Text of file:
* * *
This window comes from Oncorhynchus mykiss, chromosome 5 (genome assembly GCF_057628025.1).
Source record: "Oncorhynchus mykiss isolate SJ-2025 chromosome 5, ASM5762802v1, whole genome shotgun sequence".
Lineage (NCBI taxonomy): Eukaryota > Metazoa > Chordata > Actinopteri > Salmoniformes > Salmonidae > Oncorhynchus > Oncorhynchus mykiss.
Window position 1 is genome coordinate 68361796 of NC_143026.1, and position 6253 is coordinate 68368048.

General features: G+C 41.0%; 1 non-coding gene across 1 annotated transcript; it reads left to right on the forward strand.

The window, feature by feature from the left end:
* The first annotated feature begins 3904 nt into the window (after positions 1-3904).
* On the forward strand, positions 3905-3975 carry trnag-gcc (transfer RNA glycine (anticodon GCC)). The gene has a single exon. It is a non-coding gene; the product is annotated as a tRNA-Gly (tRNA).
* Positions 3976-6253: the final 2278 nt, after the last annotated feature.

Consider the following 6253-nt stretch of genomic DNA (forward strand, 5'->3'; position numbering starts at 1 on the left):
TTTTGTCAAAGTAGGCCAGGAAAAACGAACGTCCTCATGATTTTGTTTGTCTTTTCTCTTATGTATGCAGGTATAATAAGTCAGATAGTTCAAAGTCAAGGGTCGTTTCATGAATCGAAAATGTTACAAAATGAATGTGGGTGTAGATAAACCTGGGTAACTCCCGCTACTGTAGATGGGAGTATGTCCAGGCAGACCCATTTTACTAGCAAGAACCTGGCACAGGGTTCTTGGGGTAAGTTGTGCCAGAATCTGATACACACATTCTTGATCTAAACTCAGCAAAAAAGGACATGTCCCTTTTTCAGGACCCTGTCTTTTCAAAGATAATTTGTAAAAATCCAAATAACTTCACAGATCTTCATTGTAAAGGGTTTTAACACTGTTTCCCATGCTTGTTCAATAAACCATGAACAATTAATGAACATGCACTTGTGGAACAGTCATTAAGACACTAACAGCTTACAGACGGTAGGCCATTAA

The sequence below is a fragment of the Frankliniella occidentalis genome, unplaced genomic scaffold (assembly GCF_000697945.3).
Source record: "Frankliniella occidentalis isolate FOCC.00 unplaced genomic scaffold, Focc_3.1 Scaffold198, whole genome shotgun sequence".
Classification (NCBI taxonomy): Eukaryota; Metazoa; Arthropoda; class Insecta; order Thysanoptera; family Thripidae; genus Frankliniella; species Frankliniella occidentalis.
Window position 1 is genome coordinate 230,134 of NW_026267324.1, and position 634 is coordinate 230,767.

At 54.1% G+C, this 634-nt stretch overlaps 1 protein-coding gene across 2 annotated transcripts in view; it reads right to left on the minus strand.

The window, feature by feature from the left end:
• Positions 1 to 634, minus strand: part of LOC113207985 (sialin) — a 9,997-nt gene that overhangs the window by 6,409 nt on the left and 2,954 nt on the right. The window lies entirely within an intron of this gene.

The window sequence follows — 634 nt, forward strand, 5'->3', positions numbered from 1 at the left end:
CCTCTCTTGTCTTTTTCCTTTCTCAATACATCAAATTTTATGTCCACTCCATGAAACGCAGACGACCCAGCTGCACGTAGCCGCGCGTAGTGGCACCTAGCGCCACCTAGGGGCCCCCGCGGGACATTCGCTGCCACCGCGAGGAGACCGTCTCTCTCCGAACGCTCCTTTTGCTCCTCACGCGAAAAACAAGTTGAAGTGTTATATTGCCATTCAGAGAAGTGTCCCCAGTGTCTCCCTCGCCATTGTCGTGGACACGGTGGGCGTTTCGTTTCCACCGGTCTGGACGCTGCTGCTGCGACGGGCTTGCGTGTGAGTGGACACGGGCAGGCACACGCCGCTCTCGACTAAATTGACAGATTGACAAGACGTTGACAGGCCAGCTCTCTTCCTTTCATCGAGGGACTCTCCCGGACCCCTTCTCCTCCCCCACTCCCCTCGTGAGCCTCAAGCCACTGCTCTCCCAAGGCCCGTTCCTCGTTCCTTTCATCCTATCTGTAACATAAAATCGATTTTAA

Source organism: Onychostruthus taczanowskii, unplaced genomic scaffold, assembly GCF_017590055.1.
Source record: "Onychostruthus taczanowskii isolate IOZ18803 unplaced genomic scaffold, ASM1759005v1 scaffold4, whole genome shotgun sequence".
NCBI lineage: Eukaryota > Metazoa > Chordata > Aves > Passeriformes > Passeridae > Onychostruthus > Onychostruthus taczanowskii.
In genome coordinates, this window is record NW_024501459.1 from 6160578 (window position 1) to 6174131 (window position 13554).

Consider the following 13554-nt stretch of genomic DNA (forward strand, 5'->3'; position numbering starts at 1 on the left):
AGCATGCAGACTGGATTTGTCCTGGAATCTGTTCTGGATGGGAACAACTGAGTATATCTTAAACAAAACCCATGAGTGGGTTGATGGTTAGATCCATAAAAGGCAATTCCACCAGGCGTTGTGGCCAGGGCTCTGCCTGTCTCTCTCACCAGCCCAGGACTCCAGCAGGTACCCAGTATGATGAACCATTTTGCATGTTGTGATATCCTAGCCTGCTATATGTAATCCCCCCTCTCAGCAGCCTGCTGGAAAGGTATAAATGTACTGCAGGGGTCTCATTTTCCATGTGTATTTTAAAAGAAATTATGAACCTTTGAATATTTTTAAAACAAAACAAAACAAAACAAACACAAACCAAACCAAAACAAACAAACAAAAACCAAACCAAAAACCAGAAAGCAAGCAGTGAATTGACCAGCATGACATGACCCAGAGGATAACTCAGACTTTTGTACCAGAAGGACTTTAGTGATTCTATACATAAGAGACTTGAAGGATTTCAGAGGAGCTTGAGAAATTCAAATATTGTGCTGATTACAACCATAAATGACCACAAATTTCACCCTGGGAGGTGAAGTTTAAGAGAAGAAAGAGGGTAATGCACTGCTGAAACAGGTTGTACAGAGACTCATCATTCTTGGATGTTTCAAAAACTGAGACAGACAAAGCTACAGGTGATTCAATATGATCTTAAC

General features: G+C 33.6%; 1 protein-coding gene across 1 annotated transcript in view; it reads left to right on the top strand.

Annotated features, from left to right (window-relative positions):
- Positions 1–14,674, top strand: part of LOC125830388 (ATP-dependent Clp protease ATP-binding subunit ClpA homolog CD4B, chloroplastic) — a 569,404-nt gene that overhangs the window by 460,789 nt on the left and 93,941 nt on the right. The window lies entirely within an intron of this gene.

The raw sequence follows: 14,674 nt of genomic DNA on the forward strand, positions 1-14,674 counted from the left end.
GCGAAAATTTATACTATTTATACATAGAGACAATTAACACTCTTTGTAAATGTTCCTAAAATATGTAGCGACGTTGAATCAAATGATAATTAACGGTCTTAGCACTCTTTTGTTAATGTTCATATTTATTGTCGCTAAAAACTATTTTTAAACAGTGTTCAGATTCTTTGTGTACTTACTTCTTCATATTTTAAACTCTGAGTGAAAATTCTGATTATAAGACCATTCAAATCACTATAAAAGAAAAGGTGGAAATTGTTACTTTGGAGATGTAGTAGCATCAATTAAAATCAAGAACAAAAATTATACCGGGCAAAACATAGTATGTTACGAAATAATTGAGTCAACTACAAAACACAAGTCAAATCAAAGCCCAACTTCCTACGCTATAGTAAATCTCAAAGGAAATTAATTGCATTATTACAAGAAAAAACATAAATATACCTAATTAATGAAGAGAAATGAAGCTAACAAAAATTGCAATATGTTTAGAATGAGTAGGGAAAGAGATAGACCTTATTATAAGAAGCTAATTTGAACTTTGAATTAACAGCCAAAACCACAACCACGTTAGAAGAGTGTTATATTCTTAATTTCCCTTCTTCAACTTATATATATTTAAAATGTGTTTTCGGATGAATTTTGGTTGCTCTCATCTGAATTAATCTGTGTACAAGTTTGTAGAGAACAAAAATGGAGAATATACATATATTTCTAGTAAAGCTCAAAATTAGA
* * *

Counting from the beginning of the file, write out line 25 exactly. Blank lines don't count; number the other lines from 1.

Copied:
Consider the following 13554-nt stretch of genomic DNA (forward strand, 5'->3'; position numbering starts at 1 on the left):